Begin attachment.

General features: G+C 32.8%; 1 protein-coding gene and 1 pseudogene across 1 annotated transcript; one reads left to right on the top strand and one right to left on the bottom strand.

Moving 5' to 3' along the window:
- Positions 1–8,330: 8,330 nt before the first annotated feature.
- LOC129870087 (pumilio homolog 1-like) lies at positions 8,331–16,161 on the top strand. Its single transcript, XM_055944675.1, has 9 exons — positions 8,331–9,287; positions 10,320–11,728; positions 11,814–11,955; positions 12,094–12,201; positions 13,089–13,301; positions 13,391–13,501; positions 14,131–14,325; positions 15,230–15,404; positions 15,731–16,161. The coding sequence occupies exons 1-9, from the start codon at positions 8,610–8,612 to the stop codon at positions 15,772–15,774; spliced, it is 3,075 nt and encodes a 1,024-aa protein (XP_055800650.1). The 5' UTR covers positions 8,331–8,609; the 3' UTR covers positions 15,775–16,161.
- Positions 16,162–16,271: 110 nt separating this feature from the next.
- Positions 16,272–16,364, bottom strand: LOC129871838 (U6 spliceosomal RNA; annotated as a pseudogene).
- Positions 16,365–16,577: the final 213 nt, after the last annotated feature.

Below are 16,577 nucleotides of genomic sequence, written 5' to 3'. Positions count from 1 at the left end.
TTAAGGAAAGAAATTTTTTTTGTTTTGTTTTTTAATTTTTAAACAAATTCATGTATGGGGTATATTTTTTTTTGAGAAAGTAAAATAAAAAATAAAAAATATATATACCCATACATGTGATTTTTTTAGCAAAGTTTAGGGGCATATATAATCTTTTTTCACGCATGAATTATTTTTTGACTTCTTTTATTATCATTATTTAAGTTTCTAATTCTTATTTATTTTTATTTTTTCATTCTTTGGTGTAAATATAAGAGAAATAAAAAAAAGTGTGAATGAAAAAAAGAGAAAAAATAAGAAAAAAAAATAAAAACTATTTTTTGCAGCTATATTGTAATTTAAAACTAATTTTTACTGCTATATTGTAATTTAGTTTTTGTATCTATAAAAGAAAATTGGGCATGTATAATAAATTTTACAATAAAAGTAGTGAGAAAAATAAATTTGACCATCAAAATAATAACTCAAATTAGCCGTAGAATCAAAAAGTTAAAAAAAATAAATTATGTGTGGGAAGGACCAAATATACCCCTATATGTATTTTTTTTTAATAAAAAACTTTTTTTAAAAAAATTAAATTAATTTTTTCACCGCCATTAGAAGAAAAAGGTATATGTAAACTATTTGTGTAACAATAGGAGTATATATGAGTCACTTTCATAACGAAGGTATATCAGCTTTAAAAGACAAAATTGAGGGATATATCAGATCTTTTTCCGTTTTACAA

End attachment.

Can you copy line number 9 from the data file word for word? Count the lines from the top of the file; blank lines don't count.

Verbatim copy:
TTAAGGAAAGAAATTTTTTTTGTTTTGTTTTTTAATTTTTAAACAAATTCATGTATGGGGTATATTTTTTTTTGAGAAAGTAAAATAAAAAATAAAAAATATATATACCCATACATGTGATTTTTTTAGCAAAGTTTAGGGGCATATATAATCTTTTTTCACGCATGAATTATTTTTTGACTTCTTTTATTATCATTATTTAAGTTTCTAATTCTTATTTATTTTTATTTTTTCATTCTTTGGTGTAAATATAAGAGAAATAAAAAAAAGTGTGAATGAAAAAAAGAGAAAAAATAAGAAAAAAAAATAAAAACTATTTTTTGCAGCTATATTGTAATTTAAAACTAATTTTTACTGCTATATTGTAATTTAGTTTTTGTATCTATAAAAGAAAATTGGGCATGTATAATAAATTTTACAATAAAAGTAGTGAGAAAAATAAATTTGACCATCAAAATAATAACTCAAATTAGCCGTAGAATCAAAAAGTTAAAAAAAATAAATTATGTGTGGGAAGGACCAAATATACCCCTATATGTATTTTTTTTTAATAAAAAACTTTTTTTAAAAAAATTAAATTAATTTTTTCACCGCCATTAGAAGAAAAAGGTATATGTAAACTATTTGTGTAACAATAGGAGTATATATGAGTCACTTTCATAACGAAGGTATATCAGCTTTAAAAGACAAAATTGAGGGATATATCAGATCTTTTTCCGTTTTACAA